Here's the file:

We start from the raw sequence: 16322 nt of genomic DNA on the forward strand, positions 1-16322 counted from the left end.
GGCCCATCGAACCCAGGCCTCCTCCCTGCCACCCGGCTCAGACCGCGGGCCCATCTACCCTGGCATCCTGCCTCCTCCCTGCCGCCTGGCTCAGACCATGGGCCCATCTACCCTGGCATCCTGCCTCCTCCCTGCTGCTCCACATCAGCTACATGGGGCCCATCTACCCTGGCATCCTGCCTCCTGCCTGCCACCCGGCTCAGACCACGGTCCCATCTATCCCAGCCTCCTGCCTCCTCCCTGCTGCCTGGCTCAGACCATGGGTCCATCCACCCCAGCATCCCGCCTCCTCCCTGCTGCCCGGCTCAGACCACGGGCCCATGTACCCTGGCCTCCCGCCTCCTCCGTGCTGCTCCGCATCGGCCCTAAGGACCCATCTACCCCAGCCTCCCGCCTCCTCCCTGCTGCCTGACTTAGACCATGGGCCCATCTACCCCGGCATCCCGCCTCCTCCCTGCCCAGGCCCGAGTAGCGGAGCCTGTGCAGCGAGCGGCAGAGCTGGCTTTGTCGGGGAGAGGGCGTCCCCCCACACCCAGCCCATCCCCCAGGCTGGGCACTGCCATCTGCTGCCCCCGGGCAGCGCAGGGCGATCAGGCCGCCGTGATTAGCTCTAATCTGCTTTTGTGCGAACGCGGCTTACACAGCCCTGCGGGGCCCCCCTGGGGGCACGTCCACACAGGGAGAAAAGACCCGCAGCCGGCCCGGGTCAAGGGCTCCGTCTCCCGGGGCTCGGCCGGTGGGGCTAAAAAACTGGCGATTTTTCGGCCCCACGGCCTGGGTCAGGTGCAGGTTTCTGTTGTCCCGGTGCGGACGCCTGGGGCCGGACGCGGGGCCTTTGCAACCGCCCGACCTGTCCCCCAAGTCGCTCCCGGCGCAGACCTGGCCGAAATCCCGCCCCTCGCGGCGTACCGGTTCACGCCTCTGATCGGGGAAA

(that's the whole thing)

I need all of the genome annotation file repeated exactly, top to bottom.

We start from the raw sequence: 16322 nt of genomic DNA on the forward strand, positions 1-16322 counted from the left end.
GGCCCATCGAACCCAGGCCTCCTCCCTGCCACCCGGCTCAGACCGCGGGCCCATCTACCCTGGCATCCTGCCTCCTCCCTGCCGCCTGGCTCAGACCATGGGCCCATCTACCCTGGCATCCTGCCTCCTCCCTGCTGCTCCACATCAGCTACATGGGGCCCATCTACCCTGGCATCCTGCCTCCTGCCTGCCACCCGGCTCAGACCACGGTCCCATCTATCCCAGCCTCCTGCCTCCTCCCTGCTGCCTGGCTCAGACCATGGGTCCATCCACCCCAGCATCCCGCCTCCTCCCTGCTGCCCGGCTCAGACCACGGGCCCATGTACCCTGGCCTCCCGCCTCCTCCGTGCTGCTCCGCATCGGCCCTAAGGACCCATCTACCCCAGCCTCCCGCCTCCTCCCTGCTGCCTGACTTAGACCATGGGCCCATCTACCCCGGCATCCCGCCTCCTCCCTGCCCAGGCCCGAGTAGCGGAGCCTGTGCAGCGAGCGGCAGAGCTGGCTTTGTCGGGGAGAGGGCGTCCCCCCACACCCAGCCCATCCCCCAGGCTGGGCACTGCCATCTGCTGCCCCCGGGCAGCGCAGGGCGATCAGGCCGCCGTGATTAGCTCTAATCTGCTTTTGTGCGAACGCGGCTTACACAGCCCTGCGGGGCCCCCCTGGGGGCACGTCCACACAGGGAGAAAAGACCCGCAGCCGGCCCGGGTCAAGGGCTCCGTCTCCCGGGGCTCGGCCGGTGGGGCTAAAAAACTGGCGATTTTTCGGCCCCACGGCCTGGGTCAGGTGCAGGTTTCTGTTGTCCCGGTGCGGACGCCTGGGGCCGGACGCGGGGCCTTTGCAACCGCCCGACCTGTCCCCCAAGTCGCTCCCGGCGCAGACCTGGCCGAAATCCCGCCCCTCGCGGCGTACCGGTTCACGCCTCTGATCGGGGAAA